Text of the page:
Uppermill, Music Festival

I was so glad to be able to return to the Uppermill Summer Music Festival in July 2018 – I had a great afternoon (giving a ‘masterclass’ (never like that title!)) meeting two young students Caroline and Mia students from Junior Royal Northern College of Music in Manchester. (I attended Junior RNCM on Saturdays (2002-04) such a great place to learn so many aspects of music and prepare for big college!!) We (well I did, and really hoping they did!) had lots of fun studying a Mozart aria and a Mahler song together in detail and they presented them so beautifully. It was great to hear from the audience members afterwards that they had enjoyed the insight into how detailed our approach is to learning, presenting and interpreting the pieces. It is exciting discovering that the smallest changes and choices can make a biggest impacts on music making and create really exciting performances. The masterclass was followed by performances by two of the Kathleen Ferrier Society Bursary winners Camilla Saba Davies and Jacobo Ochoa who sang beautifully for us.
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I returned the following week to Uppermill to perform with Festival Director/pianist Duncan Glenday in a recital dedicated to remembering the legendary contralto Kathleen Ferrier who passed away 65 years ago.   It was a real treat to sing many of the pieces that Kathleen had  performed in the past including; Handel’s ‘Art thou Troubled,’ Schubert’s ‘An die Musik’ and with big thanks to Duncan and Garfield Jackson (viola) for the chance to perform Brahms’ beautiful 2 songs with viola during the evening. We also included some songs which the audience had voted for to listen to within the programme (which kept me on my toes!!) Thanks to everyone that voted:) It was such an honour to bring back happy memories of Kathleen’s choices of repertoire.    St Chad’s Church is such a lovely venue and we had a packed audience for the evening who even gave us a standing ovation at the end!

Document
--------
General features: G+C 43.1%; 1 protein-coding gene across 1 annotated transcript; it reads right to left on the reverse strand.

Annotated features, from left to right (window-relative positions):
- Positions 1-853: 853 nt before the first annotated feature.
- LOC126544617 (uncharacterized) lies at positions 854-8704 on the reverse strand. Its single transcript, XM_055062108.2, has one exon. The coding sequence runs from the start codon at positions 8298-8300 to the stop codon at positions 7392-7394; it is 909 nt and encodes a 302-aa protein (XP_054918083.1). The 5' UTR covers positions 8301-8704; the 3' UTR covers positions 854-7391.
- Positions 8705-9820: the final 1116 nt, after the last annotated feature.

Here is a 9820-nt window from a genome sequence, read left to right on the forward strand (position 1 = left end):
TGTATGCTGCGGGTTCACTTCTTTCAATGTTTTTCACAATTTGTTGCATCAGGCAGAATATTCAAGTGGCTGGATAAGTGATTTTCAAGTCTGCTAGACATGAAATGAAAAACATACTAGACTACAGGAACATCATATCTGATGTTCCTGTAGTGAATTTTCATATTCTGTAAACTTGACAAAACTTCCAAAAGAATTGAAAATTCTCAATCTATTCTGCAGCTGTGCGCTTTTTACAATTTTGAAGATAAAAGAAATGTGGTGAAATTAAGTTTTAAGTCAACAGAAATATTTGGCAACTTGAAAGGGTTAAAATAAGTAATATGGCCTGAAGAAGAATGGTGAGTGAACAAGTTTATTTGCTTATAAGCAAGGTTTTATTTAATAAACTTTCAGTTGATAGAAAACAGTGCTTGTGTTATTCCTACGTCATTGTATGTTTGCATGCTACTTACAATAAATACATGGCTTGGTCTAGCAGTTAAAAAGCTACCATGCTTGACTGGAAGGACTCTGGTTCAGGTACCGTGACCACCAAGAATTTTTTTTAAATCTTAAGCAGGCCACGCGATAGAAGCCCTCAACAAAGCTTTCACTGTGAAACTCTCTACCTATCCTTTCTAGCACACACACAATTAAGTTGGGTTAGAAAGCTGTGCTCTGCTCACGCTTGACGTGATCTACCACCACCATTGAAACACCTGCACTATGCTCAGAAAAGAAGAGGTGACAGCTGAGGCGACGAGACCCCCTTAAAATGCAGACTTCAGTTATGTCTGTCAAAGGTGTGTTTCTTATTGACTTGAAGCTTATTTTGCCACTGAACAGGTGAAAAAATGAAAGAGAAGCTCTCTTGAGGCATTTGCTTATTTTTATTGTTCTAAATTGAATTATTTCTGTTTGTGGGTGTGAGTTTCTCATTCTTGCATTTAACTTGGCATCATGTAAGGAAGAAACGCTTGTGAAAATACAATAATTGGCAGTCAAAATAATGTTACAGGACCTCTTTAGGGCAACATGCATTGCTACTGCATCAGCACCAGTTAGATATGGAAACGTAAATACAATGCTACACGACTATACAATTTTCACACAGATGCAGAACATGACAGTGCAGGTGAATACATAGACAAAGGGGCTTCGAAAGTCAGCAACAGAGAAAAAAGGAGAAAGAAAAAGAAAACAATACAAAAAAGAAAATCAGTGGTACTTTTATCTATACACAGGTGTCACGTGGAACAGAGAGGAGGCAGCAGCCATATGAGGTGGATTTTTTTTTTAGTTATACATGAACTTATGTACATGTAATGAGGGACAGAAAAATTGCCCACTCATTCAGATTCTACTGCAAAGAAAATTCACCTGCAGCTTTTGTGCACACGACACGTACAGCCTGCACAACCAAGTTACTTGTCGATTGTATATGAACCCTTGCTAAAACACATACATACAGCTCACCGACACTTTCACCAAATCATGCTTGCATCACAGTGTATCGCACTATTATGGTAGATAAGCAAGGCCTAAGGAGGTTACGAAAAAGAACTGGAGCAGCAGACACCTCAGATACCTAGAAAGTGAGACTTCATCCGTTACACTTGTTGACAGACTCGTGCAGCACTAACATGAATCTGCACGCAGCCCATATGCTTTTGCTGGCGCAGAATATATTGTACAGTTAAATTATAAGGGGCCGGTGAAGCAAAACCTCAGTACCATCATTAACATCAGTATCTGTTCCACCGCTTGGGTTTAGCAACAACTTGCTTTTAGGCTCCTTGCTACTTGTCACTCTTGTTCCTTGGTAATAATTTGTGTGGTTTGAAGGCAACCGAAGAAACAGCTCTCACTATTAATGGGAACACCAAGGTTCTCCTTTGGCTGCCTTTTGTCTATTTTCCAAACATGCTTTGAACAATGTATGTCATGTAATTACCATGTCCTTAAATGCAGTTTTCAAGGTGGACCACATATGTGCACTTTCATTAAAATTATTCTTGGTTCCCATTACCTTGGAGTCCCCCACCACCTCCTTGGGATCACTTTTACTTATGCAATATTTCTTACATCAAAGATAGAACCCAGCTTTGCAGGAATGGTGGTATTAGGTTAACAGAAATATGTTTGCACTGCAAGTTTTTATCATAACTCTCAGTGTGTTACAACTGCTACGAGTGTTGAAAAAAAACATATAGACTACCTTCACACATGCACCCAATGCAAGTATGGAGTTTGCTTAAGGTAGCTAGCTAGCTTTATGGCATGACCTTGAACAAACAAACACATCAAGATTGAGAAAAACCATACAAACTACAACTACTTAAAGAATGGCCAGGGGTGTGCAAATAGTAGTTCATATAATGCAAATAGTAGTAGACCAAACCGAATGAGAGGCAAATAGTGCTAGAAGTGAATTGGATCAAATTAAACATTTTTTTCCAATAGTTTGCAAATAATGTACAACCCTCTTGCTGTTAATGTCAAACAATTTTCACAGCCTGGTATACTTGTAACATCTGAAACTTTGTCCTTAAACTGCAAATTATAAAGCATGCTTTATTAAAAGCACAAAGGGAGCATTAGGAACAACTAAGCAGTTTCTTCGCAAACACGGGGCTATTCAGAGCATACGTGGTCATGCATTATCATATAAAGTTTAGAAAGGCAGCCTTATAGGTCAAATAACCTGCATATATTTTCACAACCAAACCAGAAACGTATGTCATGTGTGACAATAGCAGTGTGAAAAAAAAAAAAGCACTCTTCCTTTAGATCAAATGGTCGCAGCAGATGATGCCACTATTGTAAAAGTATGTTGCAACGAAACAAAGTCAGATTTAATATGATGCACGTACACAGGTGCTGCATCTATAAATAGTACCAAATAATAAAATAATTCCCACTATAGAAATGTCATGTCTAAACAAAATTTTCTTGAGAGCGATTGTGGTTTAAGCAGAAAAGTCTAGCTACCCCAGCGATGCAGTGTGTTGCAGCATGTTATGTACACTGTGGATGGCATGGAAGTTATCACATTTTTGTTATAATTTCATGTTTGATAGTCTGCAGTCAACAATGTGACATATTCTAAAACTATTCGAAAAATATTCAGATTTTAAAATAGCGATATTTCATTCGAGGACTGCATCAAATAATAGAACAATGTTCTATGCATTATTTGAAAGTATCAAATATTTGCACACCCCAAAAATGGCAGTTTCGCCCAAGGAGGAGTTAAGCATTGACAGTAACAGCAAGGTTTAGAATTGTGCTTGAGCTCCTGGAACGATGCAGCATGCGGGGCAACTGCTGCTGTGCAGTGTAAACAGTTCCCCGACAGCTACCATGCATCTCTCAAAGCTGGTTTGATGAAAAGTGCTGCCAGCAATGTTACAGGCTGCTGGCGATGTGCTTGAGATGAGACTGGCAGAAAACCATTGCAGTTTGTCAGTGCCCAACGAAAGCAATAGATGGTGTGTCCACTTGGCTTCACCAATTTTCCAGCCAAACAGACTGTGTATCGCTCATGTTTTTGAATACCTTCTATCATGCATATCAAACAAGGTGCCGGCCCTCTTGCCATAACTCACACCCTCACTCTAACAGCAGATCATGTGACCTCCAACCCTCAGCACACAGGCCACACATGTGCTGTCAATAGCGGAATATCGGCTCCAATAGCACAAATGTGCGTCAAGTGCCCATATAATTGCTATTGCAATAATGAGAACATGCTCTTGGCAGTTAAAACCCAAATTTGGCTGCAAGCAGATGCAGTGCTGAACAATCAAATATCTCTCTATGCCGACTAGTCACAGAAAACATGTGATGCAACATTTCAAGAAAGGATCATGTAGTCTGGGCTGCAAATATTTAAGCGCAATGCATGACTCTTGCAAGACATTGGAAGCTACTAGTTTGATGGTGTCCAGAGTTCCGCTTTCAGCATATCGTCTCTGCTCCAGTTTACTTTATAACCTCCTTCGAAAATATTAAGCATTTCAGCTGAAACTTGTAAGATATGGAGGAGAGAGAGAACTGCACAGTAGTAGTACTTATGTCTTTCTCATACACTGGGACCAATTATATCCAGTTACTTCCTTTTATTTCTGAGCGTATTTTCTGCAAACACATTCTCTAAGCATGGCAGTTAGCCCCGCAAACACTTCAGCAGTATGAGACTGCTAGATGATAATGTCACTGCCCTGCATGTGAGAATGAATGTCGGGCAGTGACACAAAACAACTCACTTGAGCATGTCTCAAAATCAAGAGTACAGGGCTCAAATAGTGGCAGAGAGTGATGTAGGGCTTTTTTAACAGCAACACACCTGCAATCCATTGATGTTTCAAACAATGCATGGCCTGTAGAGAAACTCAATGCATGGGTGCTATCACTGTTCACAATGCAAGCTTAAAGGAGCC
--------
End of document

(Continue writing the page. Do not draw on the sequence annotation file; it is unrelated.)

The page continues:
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Kathleen’s recording of ‘What is life’ was the first aria I ever listened to when I was about 15 years old– my wonderful singing teacher at school, Polly, first introduced me to opera and one day bought in an aria to school for me to have a look at ‘Che Faro Senza Euridice.’  I didn’t really know how I’d ever manage to sing an aria and the best starting point seemed to be to keep listening to it, lots! I really felt a connection to her singing and personality and playing through the record I found such a contrast of pieces – and began to grasp the joy of the ‘art of song’ and what it’s all about! Years later, during my second year at music college,  I won a bursary from the Kathleen Ferrier Bursary Society competition and received the Joyce Budd prize – the greatest prize from that day was the friendships we made –   I met and kept in touch with a wonderful lady Dorothy (her sister, Joyce Budd, was great friends with Winifred Ferrier) and also Kathleen’s goddaughter Kath and her husband Paul who are still such a support and great friends. I have always been really inspired having the close connection to Kathleen and an insight into her life –  I always enjoy referring back to the books about her and the recordings she made. Her Letters and Diaries  edited by Dr Christopher Fifield give a great insight into her life and also Winifred Ferrier’s book  she achieved so much in a short time and she was so well loved. A few audience members at Uppermill remembered seeing her sing live and shared how wonderful she was –  It must have been such an exciting time for music and she gave so much of herself to music and did it with such grace.. and humour!  I would have so loved to have met her and been in the audience at her performances  – the best I can do is to remember her though music and its the greatest honour to have been able to do that this week.

Kathryn Rudge Kathleen Ferrier

“The greatest thing in music in my life has been to know Kathleen Ferrier and Gustav Mahler – in that order.” That’s what the conductor Bruno Walter wrote after Ferrier’s death from breast cancer in 1953, at the age of just 41.